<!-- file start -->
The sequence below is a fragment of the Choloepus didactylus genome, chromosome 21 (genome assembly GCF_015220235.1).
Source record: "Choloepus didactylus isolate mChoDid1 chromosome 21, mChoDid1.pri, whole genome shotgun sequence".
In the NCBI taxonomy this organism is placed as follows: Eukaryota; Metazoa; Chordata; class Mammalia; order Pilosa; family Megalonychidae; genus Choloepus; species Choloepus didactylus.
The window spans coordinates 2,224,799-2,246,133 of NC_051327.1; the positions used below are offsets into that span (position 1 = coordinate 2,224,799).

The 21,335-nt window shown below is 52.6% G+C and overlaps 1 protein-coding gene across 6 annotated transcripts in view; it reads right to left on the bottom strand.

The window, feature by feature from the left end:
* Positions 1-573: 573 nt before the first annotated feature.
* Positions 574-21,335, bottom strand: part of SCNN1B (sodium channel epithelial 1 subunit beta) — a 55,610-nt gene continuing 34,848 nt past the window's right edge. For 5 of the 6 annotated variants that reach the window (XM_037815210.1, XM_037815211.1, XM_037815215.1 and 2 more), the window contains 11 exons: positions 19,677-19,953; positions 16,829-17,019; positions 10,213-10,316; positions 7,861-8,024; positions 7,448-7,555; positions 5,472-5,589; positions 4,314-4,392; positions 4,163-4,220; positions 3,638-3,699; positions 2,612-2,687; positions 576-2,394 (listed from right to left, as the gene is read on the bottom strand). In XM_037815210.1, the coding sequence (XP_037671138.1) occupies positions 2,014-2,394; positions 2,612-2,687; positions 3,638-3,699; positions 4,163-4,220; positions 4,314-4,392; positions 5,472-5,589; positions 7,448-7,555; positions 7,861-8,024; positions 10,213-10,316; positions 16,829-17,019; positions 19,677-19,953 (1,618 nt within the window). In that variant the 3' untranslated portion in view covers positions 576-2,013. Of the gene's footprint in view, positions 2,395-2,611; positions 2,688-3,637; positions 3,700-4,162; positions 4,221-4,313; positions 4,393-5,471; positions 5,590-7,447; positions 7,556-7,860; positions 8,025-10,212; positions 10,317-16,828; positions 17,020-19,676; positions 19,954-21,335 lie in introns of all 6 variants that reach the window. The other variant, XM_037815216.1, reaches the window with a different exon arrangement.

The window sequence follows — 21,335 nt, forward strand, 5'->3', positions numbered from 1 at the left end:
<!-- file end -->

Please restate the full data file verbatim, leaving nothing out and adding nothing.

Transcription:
The sequence below is a fragment of the Choloepus didactylus genome, chromosome 21 (genome assembly GCF_015220235.1).
Source record: "Choloepus didactylus isolate mChoDid1 chromosome 21, mChoDid1.pri, whole genome shotgun sequence".
In the NCBI taxonomy this organism is placed as follows: Eukaryota; Metazoa; Chordata; class Mammalia; order Pilosa; family Megalonychidae; genus Choloepus; species Choloepus didactylus.
The window spans coordinates 2,224,799-2,246,133 of NC_051327.1; the positions used below are offsets into that span (position 1 = coordinate 2,224,799).

The 21,335-nt window shown below is 52.6% G+C and overlaps 1 protein-coding gene across 6 annotated transcripts in view; it reads right to left on the bottom strand.

The window, feature by feature from the left end:
* Positions 1-573: 573 nt before the first annotated feature.
* Positions 574-21,335, bottom strand: part of SCNN1B (sodium channel epithelial 1 subunit beta) — a 55,610-nt gene continuing 34,848 nt past the window's right edge. For 5 of the 6 annotated variants that reach the window (XM_037815210.1, XM_037815211.1, XM_037815215.1 and 2 more), the window contains 11 exons: positions 19,677-19,953; positions 16,829-17,019; positions 10,213-10,316; positions 7,861-8,024; positions 7,448-7,555; positions 5,472-5,589; positions 4,314-4,392; positions 4,163-4,220; positions 3,638-3,699; positions 2,612-2,687; positions 576-2,394 (listed from right to left, as the gene is read on the bottom strand). In XM_037815210.1, the coding sequence (XP_037671138.1) occupies positions 2,014-2,394; positions 2,612-2,687; positions 3,638-3,699; positions 4,163-4,220; positions 4,314-4,392; positions 5,472-5,589; positions 7,448-7,555; positions 7,861-8,024; positions 10,213-10,316; positions 16,829-17,019; positions 19,677-19,953 (1,618 nt within the window). In that variant the 3' untranslated portion in view covers positions 576-2,013. Of the gene's footprint in view, positions 2,395-2,611; positions 2,688-3,637; positions 3,700-4,162; positions 4,221-4,313; positions 4,393-5,471; positions 5,590-7,447; positions 7,556-7,860; positions 8,025-10,212; positions 10,317-16,828; positions 17,020-19,676; positions 19,954-21,335 lie in introns of all 6 variants that reach the window. The other variant, XM_037815216.1, reaches the window with a different exon arrangement.

The window sequence follows — 21,335 nt, forward strand, 5'->3', positions numbered from 1 at the left end: